Schurman: I thought he would have won a lot more by now. Maybe this will be a breakthrough for him. I hope so. Nothing establishes or defines a career more than winning early but Finau has all the ingredients.

Quinn: Recording the tourneys allows me to fast forward past the stunningly numerous ads, the networks’ slavish devotion to showing Zach Johnson no matter how far off the lead, and Finau. Showing no emotion, no flair, nothing to indicate that this is a game after all, Finau is a no risk boring guy using the Tour as an ATM machine and nothing more. He’ll stick to that dull script until the Seniors’ Tour beckons. Anyway, it wasn’t about Finau winning for the first time in a long time, it was about Smith losing the tourney.

Mumford: I have him in my pool this week so I should say nice things about him. Maybe Tony just took longer to develop into a winner and this latest win will translate into others, perhaps many others. However, one has to wonder what held him back for five years and if some of those issues don’t linger. I’ll need a lot more convincing before I can add him to any list of those expected to win any given week.

Captain’s picks for the Solheim Cup were made this week and Ryder Cup teams will also be rounded out shortly. In order to qualify for either team (and the Presidents Cup too) players accumulate points based on medal play but then revert to match play for the competitions. Do you believe that more weight should be given to players with match play success, even if they don’t meet all of the other criteria for selection?

Deeks: No, I don’t think so… mainly because there’s not a lot of evidence of match play success for those who haven’t played in the Ryder or Presidents Cup previously.  I think the selection system is about as good as it can be: predominantly the players who have earned their status through good play over a stretch of several months, plus a handful of Captain’s picks that may or may not be based on other criteria, such as previous match play success, as you suggest.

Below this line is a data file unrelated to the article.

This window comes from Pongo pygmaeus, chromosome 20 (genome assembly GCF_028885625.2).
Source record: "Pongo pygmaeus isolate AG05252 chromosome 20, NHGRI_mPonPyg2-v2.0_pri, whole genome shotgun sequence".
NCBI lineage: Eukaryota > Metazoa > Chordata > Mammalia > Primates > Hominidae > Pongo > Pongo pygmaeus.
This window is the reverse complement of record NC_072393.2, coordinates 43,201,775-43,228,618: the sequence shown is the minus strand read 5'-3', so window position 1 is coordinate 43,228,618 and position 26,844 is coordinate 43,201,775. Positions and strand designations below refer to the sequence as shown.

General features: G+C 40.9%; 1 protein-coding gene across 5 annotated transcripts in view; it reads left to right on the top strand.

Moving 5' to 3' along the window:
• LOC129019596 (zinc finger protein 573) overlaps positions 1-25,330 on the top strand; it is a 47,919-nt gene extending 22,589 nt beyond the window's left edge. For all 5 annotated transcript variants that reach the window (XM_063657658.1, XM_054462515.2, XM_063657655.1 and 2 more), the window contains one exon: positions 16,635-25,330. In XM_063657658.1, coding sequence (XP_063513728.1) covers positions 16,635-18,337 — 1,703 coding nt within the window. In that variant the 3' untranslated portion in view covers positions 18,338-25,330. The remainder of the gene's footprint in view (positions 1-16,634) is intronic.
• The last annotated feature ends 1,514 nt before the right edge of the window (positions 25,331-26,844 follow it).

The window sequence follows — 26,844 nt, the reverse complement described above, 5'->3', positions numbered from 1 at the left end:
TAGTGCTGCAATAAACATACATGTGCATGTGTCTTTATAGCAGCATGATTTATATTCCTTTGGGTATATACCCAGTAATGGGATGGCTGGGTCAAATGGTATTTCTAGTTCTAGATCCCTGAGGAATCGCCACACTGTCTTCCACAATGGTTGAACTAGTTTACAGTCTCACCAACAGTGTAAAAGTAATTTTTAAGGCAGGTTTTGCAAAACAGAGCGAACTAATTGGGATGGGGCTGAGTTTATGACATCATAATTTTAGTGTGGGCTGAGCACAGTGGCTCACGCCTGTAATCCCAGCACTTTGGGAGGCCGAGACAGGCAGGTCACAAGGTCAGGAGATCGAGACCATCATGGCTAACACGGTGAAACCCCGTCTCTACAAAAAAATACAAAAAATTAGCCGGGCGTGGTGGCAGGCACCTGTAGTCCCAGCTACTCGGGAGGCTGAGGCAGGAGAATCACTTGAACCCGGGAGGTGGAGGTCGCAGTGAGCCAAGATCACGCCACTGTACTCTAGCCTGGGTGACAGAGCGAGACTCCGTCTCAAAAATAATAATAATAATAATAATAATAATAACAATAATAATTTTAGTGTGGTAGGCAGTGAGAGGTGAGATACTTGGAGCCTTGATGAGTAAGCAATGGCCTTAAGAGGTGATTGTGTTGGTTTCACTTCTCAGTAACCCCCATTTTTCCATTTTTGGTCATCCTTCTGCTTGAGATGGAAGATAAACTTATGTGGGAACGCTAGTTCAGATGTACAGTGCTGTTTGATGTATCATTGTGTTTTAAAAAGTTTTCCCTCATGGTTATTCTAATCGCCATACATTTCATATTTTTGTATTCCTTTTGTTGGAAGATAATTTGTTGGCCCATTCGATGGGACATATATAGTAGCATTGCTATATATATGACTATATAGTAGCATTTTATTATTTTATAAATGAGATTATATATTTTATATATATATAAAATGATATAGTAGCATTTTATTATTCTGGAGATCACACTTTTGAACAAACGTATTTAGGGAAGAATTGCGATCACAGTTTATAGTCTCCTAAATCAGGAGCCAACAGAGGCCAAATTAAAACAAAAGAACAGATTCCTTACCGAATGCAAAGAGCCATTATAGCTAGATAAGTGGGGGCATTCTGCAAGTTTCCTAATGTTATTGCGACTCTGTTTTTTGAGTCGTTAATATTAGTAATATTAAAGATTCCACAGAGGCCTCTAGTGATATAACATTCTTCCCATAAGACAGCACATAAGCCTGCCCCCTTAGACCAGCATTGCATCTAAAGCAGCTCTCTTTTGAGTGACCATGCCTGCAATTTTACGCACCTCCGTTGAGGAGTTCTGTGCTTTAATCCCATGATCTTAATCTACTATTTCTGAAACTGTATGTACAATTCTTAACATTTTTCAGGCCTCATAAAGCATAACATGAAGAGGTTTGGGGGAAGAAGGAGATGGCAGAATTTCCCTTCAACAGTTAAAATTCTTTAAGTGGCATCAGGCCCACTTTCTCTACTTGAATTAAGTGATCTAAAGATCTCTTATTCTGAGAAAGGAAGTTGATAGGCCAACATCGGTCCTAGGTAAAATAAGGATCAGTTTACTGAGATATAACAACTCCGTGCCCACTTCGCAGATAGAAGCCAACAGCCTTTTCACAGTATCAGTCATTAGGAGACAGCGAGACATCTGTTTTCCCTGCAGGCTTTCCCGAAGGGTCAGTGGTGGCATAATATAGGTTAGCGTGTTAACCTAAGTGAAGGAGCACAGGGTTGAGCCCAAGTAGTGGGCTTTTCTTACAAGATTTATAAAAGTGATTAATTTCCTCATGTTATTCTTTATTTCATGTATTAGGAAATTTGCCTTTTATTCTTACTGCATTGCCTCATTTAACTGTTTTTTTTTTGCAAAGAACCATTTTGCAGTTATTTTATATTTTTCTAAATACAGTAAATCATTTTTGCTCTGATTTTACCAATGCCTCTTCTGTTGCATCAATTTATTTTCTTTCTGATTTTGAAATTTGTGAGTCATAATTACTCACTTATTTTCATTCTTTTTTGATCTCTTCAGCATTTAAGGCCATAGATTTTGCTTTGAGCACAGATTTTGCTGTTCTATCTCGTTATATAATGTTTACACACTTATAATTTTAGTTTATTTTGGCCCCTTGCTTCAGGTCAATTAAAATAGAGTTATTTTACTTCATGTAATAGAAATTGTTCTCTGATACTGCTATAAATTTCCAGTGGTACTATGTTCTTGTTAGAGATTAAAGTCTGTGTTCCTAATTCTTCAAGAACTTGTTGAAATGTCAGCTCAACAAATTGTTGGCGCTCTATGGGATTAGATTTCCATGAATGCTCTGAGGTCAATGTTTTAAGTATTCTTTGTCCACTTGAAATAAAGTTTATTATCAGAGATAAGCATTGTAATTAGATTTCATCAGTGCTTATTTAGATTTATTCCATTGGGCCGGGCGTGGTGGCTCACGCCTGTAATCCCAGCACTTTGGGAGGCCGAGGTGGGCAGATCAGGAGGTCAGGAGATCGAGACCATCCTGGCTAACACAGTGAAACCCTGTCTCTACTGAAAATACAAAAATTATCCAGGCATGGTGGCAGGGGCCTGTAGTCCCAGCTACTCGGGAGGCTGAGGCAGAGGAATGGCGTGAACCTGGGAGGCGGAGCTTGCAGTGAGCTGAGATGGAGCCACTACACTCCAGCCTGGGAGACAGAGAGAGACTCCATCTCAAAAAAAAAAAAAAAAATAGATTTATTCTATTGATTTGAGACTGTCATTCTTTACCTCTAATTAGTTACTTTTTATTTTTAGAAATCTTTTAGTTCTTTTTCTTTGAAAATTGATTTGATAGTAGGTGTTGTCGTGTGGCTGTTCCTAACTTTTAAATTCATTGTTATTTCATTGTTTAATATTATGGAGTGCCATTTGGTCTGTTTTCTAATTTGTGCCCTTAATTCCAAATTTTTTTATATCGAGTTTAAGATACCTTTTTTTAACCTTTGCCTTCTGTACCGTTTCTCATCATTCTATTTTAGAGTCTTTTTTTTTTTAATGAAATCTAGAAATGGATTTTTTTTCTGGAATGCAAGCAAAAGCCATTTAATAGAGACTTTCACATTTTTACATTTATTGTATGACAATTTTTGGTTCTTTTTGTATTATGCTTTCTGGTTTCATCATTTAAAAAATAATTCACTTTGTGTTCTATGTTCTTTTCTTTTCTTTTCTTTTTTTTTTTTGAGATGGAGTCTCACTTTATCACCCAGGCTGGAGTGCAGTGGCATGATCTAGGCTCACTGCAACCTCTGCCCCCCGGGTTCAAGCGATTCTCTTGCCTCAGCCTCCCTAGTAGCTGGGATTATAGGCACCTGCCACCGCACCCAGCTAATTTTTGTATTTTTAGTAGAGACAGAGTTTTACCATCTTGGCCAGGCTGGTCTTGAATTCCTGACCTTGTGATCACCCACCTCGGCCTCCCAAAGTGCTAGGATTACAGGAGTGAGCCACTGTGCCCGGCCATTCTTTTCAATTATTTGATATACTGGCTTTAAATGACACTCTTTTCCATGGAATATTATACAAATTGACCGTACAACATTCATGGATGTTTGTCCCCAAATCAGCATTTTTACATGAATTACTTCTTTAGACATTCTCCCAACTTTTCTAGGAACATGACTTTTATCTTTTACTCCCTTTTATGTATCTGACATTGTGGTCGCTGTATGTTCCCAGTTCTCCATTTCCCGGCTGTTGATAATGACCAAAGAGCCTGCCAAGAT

Loughry: I’ll admit that match play deploys a slightly different strategy than stroke play depending on your opponents play (good or bad). BUT, ultimately its still golf, and you still have to execute shots, and the best players in the world generally do that. If I have a true Captain’s pick, I might consider a players team experience or match play record, but that’s as far as it goes for me. I’ll consider it, but I don’t need bonus points awarded for the few times a year (by the few players actually participate in match play) to help me pick my team.

Schurman: This subject might be the difference in favour of the Euros. I’m not anti-American but I do cheer for the European team so anything the USA does to reduce their chances is OK with me.

Quinn: It’s a real temptation for the captains but it’s such a tough spot looking past players who barely missed qualifying to guys who are off form but have good match play records. Guys should be rewarded for their play over the qualifying period and given a chance to test their mettle in match play.

Mumford: Points are for losers. Lots of players have become very wealthy by racking up Top 10’s and finishing each season near the top of the points list – often without ever winning. That’s nice for them and their family but when it comes to match play, I want guys who know how to win. There’s a different mind-set to match play. Too much weight is given to world rankings and various points lists when making these team selections. Let’s face it, there’s not much to distinguish anybody in the Top 100 except their wins, so going deep on the points list to find a better match play competitor isn’t wrong, even though many will make it out to be risky. I’d look for previous match play success at any level, the player’s record in head-to-head playoffs on the Tour and even their reputation in Tuesday money games. Some guys just hate to lose. Those are the guys I’d want on my team.

 

The Round Table
The Round Table is a panel of golf writers, PGA members and industry experts.